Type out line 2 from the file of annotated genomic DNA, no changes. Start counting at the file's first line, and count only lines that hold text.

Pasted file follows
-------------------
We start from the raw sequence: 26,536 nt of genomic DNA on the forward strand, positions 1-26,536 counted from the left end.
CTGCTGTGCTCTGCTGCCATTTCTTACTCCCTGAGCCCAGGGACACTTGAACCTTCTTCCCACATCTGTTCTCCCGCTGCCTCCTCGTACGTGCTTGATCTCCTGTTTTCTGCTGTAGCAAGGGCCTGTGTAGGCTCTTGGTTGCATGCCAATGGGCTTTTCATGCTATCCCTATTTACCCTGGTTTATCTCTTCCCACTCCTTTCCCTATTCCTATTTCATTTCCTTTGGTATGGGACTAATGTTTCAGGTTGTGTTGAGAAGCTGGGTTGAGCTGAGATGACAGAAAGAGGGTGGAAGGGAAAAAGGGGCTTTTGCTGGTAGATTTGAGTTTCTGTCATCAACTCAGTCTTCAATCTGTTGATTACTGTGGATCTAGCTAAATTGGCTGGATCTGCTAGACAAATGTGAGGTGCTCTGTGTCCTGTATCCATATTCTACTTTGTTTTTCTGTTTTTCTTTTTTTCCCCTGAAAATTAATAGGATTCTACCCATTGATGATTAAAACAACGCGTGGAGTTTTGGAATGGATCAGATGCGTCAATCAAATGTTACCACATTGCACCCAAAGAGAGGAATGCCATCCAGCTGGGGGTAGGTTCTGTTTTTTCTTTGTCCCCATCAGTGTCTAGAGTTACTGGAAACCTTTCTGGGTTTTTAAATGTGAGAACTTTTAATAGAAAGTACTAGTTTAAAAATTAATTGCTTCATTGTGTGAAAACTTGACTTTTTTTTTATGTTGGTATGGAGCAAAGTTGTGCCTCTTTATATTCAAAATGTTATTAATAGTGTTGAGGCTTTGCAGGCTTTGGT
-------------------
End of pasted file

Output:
CTGCTGTGCTCTGCTGCCATTTCTTACTCCCTGAGCCCAGGGACACTTGAACCTTCTTCCCACATCTGTTCTCCCGCTGCCTCCTCGTACGTGCTTGATCTCCTGTTTTCTGCTGTAGCAAGGGCCTGTGTAGGCTCTTGGTTGCATGCCAATGGGCTTTTCATGCTATCCCTATTTACCCTGGTTTATCTCTTCCCACTCCTTTCCCTATTCCTATTTCATTTCCTTTGGTATGGGACTAATGTTTCAGGTTGTGTTGAGAAGCTGGGTTGAGCTGAGATGACAGAAAGAGGGTGGAAGGGAAAAAGGGGCTTTTGCTGGTAGATTTGAGTTTCTGTCATCAACTCAGTCTTCAATCTGTTGATTACTGTGGATCTAGCTAAATTGGCTGGATCTGCTAGACAAATGTGAGGTGCTCTGTGTCCTGTATCCATATTCTACTTTGTTTTTCTGTTTTTCTTTTTTTCCCCTGAAAATTAATAGGATTCTACCCATTGATGATTAAAACAACGCGTGGAGTTTTGGAATGGATCAGATGCGTCAATCAAATGTTACCACATTGCACCCAAAGAGAGGAATGCCATCCAGCTGGGGGTAGGTTCTGTTTTTTCTTTGTCCCCATCAGTGTCTAGAGTTACTGGAAACCTTTCTGGGTTTTTAAATGTGAGAACTTTTAATAGAAAGTACTAGTTTAAAAATTAATTGCTTCATTGTGTGAAAACTTGACTTTTTTTTTATGTTGGTATGGAGCAAAGTTGTGCCTCTTTATATTCAAAATGTTATTAATAGTGTTGAGGCTTTGCAGGCTTTGGT